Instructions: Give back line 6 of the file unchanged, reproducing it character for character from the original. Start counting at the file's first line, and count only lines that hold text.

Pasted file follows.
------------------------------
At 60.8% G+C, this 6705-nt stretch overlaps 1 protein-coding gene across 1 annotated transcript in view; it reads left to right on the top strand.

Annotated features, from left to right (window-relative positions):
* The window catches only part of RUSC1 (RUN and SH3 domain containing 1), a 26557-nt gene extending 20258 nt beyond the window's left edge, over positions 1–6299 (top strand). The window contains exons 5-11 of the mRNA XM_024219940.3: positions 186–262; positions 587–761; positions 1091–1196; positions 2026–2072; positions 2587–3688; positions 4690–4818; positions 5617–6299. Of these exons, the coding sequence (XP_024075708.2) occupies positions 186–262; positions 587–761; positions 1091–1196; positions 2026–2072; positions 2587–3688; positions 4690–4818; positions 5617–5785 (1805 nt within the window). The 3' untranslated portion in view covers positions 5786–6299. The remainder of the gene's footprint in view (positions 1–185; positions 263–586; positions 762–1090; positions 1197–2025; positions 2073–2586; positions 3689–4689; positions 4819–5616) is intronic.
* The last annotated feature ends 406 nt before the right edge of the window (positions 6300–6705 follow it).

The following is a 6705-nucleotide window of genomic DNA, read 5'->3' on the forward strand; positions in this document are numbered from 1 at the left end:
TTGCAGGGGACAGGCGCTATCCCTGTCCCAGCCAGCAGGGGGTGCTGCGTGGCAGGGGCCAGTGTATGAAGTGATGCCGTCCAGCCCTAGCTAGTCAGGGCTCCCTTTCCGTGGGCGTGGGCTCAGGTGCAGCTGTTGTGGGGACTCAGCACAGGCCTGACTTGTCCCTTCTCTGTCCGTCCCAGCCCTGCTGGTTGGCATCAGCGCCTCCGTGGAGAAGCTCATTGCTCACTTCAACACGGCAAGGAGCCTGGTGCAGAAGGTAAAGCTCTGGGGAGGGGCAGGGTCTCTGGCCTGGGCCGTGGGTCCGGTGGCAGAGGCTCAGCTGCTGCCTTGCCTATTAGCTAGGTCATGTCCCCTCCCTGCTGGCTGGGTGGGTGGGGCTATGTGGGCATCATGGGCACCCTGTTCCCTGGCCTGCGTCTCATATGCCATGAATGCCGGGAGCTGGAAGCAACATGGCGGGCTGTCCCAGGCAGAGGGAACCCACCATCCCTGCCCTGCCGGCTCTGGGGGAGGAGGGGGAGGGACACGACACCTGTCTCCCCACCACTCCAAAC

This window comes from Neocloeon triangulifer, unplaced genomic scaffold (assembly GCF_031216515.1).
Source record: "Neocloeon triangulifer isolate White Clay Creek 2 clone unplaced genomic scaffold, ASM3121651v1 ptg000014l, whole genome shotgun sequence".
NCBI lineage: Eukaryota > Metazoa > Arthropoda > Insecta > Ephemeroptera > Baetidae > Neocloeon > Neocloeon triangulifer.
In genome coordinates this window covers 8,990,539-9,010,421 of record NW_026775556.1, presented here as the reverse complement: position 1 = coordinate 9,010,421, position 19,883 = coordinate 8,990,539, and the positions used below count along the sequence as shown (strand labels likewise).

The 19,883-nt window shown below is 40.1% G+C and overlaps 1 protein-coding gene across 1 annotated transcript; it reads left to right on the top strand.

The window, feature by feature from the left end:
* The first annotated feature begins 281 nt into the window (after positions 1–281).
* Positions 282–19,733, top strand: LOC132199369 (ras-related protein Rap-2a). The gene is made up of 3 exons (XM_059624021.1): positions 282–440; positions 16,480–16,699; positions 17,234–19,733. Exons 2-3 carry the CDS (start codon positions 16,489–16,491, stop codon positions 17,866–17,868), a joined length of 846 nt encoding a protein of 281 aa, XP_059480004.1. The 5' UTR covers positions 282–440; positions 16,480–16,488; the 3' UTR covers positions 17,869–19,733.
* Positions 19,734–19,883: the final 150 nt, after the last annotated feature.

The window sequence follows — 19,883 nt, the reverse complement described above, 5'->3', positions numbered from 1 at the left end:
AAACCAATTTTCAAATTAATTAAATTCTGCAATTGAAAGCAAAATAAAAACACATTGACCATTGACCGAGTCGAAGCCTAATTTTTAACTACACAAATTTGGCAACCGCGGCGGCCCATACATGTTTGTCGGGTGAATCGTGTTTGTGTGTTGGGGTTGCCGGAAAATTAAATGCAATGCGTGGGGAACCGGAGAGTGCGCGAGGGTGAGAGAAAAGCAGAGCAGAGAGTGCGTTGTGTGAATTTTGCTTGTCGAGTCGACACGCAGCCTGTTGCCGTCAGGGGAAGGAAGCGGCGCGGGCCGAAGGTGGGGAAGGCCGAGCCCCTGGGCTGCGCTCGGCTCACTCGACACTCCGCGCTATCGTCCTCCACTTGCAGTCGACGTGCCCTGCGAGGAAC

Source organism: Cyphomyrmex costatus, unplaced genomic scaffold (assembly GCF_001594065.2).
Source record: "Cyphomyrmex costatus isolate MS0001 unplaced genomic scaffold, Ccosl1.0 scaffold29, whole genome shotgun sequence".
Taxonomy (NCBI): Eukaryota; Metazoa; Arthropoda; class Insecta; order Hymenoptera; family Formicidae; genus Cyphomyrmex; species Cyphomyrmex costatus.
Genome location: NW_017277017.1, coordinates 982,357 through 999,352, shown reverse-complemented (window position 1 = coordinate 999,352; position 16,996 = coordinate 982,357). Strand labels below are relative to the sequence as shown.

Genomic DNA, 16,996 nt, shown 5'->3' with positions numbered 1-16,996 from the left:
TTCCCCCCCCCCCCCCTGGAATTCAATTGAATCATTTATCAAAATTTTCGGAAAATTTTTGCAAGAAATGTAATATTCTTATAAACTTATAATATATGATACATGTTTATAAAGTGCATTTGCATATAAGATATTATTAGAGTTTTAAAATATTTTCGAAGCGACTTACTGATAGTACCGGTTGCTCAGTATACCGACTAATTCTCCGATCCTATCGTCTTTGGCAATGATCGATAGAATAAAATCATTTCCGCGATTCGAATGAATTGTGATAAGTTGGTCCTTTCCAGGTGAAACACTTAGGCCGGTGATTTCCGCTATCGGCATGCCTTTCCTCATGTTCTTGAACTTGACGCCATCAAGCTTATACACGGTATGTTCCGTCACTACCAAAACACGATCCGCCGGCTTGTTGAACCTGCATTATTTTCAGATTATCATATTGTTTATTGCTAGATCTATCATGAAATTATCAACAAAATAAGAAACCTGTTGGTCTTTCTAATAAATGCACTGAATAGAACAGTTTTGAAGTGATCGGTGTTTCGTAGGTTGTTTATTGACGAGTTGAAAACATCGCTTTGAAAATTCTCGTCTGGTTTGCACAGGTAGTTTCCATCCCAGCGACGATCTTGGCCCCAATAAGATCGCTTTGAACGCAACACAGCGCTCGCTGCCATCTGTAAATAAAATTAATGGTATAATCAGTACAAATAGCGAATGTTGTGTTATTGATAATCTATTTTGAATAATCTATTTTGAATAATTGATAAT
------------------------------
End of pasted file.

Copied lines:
TTGCAGGGGACAGGCGCTATCCCTGTCCCAGCCAGCAGGGGGTGCTGCGTGGCAGGGGCCAGTGTATGAAGTGATGCCGTCCAGCCCTAGCTAGTCAGGGCTCCCTTTCCGTGGGCGTGGGCTCAGGTGCAGCTGTTGTGGGGACTCAGCACAGGCCTGACTTGTCCCTTCTCTGTCCGTCCCAGCCCTGCTGGTTGGCATCAGCGCCTCCGTGGAGAAGCTCATTGCTCACTTCAACACGGCAAGGAGCCTGGTGCAGAAGGTAAAGCTCTGGGGAGGGGCAGGGTCTCTGGCCTGGGCCGTGGGTCCGGTGGCAGAGGCTCAGCTGCTGCCTTGCCTATTAGCTAGGTCATGTCCCCTCCCTGCTGGCTGGGTGGGTGGGGCTATGTGGGCATCATGGGCACCCTGTTCCCTGGCCTGCGTCTCATATGCCATGAATGCCGGGAGCTGGAAGCAACATGGCGGGCTGTCCCAGGCAGAGGGAACCCACCATCCCTGCCCTGCCGGCTCTGGGGGAGGAGGGGGAGGGACACGACACCTGTCTCCCCACCACTCCAAAC